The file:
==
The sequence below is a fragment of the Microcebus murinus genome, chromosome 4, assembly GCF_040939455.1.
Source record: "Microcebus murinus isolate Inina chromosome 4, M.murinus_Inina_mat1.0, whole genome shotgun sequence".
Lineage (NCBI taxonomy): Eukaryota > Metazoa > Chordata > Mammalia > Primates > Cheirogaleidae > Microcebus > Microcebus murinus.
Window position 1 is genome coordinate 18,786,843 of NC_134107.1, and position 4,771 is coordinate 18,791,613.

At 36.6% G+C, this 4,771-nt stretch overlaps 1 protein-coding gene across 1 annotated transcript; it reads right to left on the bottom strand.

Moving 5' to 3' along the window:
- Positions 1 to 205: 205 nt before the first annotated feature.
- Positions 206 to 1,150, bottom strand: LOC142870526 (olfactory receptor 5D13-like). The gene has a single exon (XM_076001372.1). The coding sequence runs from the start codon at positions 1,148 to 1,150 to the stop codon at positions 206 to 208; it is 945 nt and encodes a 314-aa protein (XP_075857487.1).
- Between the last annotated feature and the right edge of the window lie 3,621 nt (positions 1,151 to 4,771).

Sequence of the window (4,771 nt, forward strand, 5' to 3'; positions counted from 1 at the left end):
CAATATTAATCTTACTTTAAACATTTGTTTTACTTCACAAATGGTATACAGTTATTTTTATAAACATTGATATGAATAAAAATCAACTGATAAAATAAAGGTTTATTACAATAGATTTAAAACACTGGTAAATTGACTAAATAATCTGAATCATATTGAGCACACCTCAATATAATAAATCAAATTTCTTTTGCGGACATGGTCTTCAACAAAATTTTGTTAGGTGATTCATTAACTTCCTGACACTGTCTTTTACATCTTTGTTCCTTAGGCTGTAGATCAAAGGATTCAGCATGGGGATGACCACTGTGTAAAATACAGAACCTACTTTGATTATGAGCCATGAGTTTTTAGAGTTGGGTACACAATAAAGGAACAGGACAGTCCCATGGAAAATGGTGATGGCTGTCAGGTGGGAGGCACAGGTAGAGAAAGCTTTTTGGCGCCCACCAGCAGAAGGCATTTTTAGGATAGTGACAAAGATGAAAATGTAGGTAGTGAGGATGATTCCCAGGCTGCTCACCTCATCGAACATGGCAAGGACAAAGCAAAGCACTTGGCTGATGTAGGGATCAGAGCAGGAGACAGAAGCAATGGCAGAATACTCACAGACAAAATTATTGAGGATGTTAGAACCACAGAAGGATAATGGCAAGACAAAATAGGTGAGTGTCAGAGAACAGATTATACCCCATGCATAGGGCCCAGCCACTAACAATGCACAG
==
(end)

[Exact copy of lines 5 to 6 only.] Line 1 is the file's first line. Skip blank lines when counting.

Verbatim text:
At 36.6% G+C, this 4,771-nt stretch overlaps 1 protein-coding gene across 1 annotated transcript; it reads right to left on the bottom strand.

Moving 5' to 3' along the window: